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An additive normally used for treating drinking water is piped into ponds in an EcoPond system, which is claimed to virtually eliminate the greenhouse gas.
Developed by the university and fertiliser co-operative Ravensdown, it is being released commercially.
Effluent ponds are the second-largest source of methane emissions on farms.
Ravensdown says the system could cut total farm methane emissions by 4% to 5% on an average dairy farm of about 400 cows.
The additive — iron sulphate — goes into ponds via a computer-controlled pump and mixing system.
Prof Keith Cameron said this was one of the natural-based solutions that had been raised in talks at the COP26 climate conference in Glasgow.
‘‘There is a lot of interest and enthusiasm to try and find solutions to greenhouse gas emissions by looking closer to nature to reduce these gases. Well, EcoPond is a nature-based solution.’’
He said the effect of iron sulphate could be seen in coastal wetlands where there were lower emissions of methane.
Sulphates in the saltwater stimulate bacteria that steals the food source from micro-organisms that would have produced methane.
Prof Cameron said EcoPond mimics this and farmers now had a new tool to help them reduce their greenhouse gas emissions.
“The larger the pond, the more micro-organisms in the pond to generate methane. This new system has been tested in the lab and at farm scale, where it proves enormously effective at essentially nullifying the methane-creating process.”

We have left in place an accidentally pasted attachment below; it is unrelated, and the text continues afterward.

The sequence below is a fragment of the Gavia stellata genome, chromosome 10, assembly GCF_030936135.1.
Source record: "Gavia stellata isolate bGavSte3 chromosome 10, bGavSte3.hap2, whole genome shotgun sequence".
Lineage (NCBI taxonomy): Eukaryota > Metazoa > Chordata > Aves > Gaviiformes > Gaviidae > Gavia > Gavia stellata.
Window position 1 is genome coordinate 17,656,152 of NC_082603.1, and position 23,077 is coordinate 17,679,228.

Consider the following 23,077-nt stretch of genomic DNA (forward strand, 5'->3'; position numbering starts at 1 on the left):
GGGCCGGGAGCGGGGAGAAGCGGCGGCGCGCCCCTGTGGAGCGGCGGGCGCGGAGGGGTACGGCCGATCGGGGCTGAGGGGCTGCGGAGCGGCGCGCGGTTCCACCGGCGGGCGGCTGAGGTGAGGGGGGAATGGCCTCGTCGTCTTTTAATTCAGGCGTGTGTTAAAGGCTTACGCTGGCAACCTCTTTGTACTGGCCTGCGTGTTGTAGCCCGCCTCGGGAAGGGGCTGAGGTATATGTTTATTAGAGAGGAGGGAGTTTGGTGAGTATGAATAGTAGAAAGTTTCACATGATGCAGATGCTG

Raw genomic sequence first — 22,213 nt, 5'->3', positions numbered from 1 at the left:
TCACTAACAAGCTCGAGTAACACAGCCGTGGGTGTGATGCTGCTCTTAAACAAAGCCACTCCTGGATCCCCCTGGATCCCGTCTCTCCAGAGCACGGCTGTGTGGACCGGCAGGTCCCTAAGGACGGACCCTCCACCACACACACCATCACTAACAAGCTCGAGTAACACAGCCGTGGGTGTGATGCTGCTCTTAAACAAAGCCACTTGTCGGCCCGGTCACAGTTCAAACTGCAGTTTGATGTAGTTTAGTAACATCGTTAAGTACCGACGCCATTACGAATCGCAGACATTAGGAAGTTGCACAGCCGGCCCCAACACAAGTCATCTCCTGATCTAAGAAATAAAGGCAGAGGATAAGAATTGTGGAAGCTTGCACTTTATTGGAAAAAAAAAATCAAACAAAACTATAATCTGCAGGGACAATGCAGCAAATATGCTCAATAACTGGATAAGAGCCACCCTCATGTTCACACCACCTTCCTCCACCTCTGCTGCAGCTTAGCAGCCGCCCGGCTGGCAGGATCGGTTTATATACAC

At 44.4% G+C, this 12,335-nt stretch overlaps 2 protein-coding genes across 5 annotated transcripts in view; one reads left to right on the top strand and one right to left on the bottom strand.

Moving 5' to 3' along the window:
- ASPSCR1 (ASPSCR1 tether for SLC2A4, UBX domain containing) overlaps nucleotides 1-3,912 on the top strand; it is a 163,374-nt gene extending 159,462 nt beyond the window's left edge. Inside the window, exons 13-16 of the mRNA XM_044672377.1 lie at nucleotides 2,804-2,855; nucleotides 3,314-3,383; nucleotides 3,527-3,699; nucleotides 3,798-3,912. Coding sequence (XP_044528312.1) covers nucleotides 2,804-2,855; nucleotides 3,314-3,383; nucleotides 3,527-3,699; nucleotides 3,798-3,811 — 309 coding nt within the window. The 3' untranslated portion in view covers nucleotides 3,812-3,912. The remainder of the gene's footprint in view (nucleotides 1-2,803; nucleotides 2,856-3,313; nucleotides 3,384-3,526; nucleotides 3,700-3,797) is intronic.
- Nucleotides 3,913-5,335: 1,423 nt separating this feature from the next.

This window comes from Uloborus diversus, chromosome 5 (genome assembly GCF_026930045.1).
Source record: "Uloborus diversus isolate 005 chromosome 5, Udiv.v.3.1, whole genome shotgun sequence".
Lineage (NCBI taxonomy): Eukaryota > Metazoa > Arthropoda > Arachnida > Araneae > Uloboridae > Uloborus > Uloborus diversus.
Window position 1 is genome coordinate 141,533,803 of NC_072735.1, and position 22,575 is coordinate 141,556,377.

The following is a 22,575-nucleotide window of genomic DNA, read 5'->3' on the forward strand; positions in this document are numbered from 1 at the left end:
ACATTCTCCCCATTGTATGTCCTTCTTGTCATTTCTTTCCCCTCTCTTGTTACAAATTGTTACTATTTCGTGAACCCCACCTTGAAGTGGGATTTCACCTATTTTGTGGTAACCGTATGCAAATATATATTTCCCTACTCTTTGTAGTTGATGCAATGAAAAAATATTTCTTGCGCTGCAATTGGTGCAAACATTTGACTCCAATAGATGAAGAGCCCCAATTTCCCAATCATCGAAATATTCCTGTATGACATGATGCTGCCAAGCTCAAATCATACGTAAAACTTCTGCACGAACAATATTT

The system also reduces phosphate loss to water and strips out E.coli so that the dairy effluent is safer to irrigate to pasture.
Ravensdown innovation and strategy manager Mike Manning said this would help farmers with working towards New Zealand’s target of reducing methane from livestock by 10% by 2030.
Chairman John Henderson said the co-op probably wasn’t going to make a lot of money out of Eco-Pond, but it would help farmer shareholders improve their environmental footprint.
He said more environmental initiatives were in the pipeline.
The unit is expected to sell for between $45,000 to $49,000, with one order in already before commercial production starts early next year.
The new system follows the development of the co-op's nitrification inhibitor, Eco-n, which was voluntarily withdrawn from shelves after traces of dicyandiamide were found in dairy products in 2013.
Prof Cameron said they were still deeply involved in finding alternatives to reduce nitrates in farm soils and farmers should ‘‘watch this space’’ for new developments.
- Tim Cronshaw